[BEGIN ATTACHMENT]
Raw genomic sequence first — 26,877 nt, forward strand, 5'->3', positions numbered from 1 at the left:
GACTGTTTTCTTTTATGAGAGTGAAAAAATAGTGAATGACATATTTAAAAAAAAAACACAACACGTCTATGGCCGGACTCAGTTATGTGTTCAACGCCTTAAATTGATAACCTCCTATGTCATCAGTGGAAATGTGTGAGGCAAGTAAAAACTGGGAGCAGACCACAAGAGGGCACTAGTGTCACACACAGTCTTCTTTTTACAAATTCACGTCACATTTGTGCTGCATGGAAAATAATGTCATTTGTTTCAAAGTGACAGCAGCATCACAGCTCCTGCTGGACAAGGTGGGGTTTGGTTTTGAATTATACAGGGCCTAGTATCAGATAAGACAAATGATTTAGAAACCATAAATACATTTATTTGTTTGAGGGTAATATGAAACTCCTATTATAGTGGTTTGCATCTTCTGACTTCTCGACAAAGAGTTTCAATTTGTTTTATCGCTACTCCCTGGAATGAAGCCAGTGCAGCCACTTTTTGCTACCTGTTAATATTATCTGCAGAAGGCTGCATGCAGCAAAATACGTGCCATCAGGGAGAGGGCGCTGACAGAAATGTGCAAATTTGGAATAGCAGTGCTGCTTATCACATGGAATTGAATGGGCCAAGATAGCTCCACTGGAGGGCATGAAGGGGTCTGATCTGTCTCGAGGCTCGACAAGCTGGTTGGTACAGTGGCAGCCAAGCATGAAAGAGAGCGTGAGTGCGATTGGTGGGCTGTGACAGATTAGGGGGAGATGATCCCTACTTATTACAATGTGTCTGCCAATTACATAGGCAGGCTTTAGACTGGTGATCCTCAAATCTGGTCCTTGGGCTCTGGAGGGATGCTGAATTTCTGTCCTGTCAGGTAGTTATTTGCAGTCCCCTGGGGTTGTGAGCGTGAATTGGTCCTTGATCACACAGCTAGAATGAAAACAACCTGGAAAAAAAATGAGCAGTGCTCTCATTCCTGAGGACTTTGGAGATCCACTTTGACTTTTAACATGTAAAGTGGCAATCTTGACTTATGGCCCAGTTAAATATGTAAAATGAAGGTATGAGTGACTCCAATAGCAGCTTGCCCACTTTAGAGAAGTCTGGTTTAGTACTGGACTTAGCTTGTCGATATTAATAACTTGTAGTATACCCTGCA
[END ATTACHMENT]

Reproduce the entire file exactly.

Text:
Raw genomic sequence first — 26,877 nt, forward strand, 5'->3', positions numbered from 1 at the left:
GACTGTTTTCTTTTATGAGAGTGAAAAAATAGTGAATGACATATTTAAAAAAAAAACACAACACGTCTATGGCCGGACTCAGTTATGTGTTCAACGCCTTAAATTGATAACCTCCTATGTCATCAGTGGAAATGTGTGAGGCAAGTAAAAACTGGGAGCAGACCACAAGAGGGCACTAGTGTCACACACAGTCTTCTTTTTACAAATTCACGTCACATTTGTGCTGCATGGAAAATAATGTCATTTGTTTCAAAGTGACAGCAGCATCACAGCTCCTGCTGGACAAGGTGGGGTTTGGTTTTGAATTATACAGGGCCTAGTATCAGATAAGACAAATGATTTAGAAACCATAAATACATTTATTTGTTTGAGGGTAATATGAAACTCCTATTATAGTGGTTTGCATCTTCTGACTTCTCGACAAAGAGTTTCAATTTGTTTTATCGCTACTCCCTGGAATGAAGCCAGTGCAGCCACTTTTTGCTACCTGTTAATATTATCTGCAGAAGGCTGCATGCAGCAAAATACGTGCCATCAGGGAGAGGGCGCTGACAGAAATGTGCAAATTTGGAATAGCAGTGCTGCTTATCACATGGAATTGAATGGGCCAAGATAGCTCCACTGGAGGGCATGAAGGGGTCTGATCTGTCTCGAGGCTCGACAAGCTGGTTGGTACAGTGGCAGCCAAGCATGAAAGAGAGCGTGAGTGCGATTGGTGGGCTGTGACAGATTAGGGGGAGATGATCCCTACTTATTACAATGTGTCTGCCAATTACATAGGCAGGCTTTAGACTGGTGATCCTCAAATCTGGTCCTTGGGCTCTGGAGGGATGCTGAATTTCTGTCCTGTCAGGTAGTTATTTGCAGTCCCCTGGGGTTGTGAGCGTGAATTGGTCCTTGATCACACAGCTAGAATGAAAACAACCTGGAAAAAAAATGAGCAGTGCTCTCATTCCTGAGGACTTTGGAGATCCACTTTGACTTTTAACATGTAAAGTGGCAATCTTGACTTATGGCCCAGTTAAATATGTAAAATGAAGGTATGAGTGACTCCAATAGCAGCTTGCCCACTTTAGAGAAGTCTGGTTTAGTACTGGACTTAGCTTGTCGATATTAATAACTTGTAGTATACCCTGCA